Take the 2-minute tour ×
Stack Overflow is a question and answer site for professional and enthusiast programmers. It's 100% free, no registration required.

I have an array of hash references:

my @price = (
    {
        id    => '1',
        label => 5.00
    },
    {
        id    => '2',
        label => 7.50
    },
);

I also have 2 variable integers, $diff and $last. when I try to iterate over the array to multiply the "label" by $diff/$last:

foreach (@price) {
    print "(($diff/$last)*$_->{label})\t";
}

i get the following output:

((12/30)*5.00)
((12/30)*7.50)

I assume it is not multiplying because I have two integers and a hash reference. If this is correct, how can I make the hash reference an integer? How can I force Perl to actually do the math and print the resulting product?

share|improve this question
1  
Lesson to be learned: interpolation is not evaluation. –  Jim Dennis Nov 19 '11 at 13:46

4 Answers 4

up vote 7 down vote accepted

It's not multiplying because all of that is inside the double quotes. You need to do:

print( (($diff/$last)*$_->{label}) . "\t" );

The way you're doing it perl is simply interpolating the variables and printing their values because they are enclosed within the quotes. The * is simply treated as a character to print. The above does the math then the . causes a concatenation to "\t" (which converts the result to a string).

$a = 5;
$b = 6;
print "$a + $b\n";
print $a + $b . "\n";

Outputs:

5 + 6
11

share|improve this answer
    
awesome, what a simple answer. thanks a lot. –  rick Nov 19 '11 at 4:30
1  
Your code didn't quite work. The tab was never printed. Changed print(...) . "\t" to print((...) . "\t"). –  ikegami Nov 19 '11 at 4:41
6  
Don't use $a and $b as var names. You'll notice that the lack of a my variable escapes strict and warnings because $a and $b are supposed to be used inside sort blocks –  Zaid Nov 19 '11 at 7:04

Have you tried:

foreach (@price) {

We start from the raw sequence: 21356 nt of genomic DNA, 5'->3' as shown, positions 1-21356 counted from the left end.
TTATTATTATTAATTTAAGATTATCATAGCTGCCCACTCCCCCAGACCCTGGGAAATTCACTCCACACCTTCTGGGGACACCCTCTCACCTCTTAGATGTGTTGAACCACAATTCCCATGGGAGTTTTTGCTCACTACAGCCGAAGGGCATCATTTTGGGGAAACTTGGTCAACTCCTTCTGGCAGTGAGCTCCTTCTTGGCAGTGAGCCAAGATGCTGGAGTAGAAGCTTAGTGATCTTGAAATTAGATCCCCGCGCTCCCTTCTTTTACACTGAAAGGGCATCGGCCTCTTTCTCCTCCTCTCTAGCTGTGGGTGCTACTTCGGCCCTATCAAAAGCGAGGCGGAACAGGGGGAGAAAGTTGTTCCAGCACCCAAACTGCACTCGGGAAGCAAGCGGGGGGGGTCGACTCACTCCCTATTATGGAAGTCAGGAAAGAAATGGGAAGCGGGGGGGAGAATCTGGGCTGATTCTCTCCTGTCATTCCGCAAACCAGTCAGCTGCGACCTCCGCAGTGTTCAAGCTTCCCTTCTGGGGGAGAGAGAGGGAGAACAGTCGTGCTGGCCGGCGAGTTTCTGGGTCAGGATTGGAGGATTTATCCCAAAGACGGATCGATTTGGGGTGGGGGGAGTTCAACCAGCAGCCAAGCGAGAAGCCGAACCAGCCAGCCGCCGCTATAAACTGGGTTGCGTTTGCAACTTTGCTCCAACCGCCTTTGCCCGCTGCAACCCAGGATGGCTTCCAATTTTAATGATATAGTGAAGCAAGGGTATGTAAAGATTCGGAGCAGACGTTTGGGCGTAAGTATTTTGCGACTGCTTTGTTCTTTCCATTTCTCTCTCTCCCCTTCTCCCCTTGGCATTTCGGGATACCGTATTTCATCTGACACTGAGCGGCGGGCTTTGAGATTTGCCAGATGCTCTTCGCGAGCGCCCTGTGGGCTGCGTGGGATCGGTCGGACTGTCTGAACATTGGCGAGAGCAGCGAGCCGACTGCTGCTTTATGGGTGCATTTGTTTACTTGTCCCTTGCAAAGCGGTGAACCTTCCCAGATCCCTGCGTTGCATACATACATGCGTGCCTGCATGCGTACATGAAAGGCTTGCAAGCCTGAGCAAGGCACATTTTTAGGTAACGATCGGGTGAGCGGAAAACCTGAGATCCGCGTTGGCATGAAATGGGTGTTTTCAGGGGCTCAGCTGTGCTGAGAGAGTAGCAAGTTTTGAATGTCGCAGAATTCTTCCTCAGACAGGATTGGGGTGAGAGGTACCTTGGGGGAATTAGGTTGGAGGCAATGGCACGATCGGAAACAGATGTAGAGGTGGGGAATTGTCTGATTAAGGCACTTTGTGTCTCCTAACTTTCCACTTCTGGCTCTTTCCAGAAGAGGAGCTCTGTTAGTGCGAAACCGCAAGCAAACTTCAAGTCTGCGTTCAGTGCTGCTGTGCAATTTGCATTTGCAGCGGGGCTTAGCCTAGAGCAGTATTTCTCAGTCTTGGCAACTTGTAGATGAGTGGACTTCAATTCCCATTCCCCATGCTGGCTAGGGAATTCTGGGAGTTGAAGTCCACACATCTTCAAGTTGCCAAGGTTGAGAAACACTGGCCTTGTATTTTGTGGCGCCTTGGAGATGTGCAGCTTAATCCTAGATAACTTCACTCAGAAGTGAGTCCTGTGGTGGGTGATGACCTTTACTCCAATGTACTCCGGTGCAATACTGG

$res = ($diff/$last)*$_->{label};
  print "$res\t";
}

i.e., compute it outside of the quotes so it isn't interpreted as a string.

share|improve this answer

I don't recommend evaluating a complex expression like this inside interpolating strings, but you can do it two ways. Before I show you that, let me tell you how interpolation works. It's mainly meant to allow you to string variables in with literals without much fuss.

(( $diff / $last ) * $_->{label} )

is not a variable, it's an expression. However, the hash index $_->{label} is also an expression, although a simpler one, mainly concerned with indexing a variable to find a value stored within. The difference is that the whole thing is several operations and it not an attempt to display already stored data.

However, because the interpolation logic had to parse sometimes complicated expressions, you can interpolate almost any expression--if it is "phrased" as an indexing or dereference.

You can do the expression dereference:

print "${\(($diff/$last)*$_->{label})}\t";

Here, you 1) resolve the expression and 2) take a reference to its location in memory, and then 3) dereference that section of memory. So it's like dereferencing, only with computation.

There is also the literal array interpolation:

print "@{[ \(($diff/$last)*$_->{label}) ]}\t";

Here, you create a literal array with one member whose value is the expression and you deference that to have array interpolation take over.

Again, these are in no sense valid as part of a code base that will have to live over several years. However, they are cheap and dirty tricks that Perl's expressive power allows.

share|improve this answer

It doesn't do the math for the same reason

print "Now at 1/2 price, buy 5!\n";

does not output

Now at .5 price, buy 120

(if only perl would use '!' to mean 'factorial' :-)

share|improve this answer

Your Answer

 
discard

By posting your answer, you agree to the privacy policy and terms of service.

Not the answer you're looking for? Browse other questions tagged or ask your own question.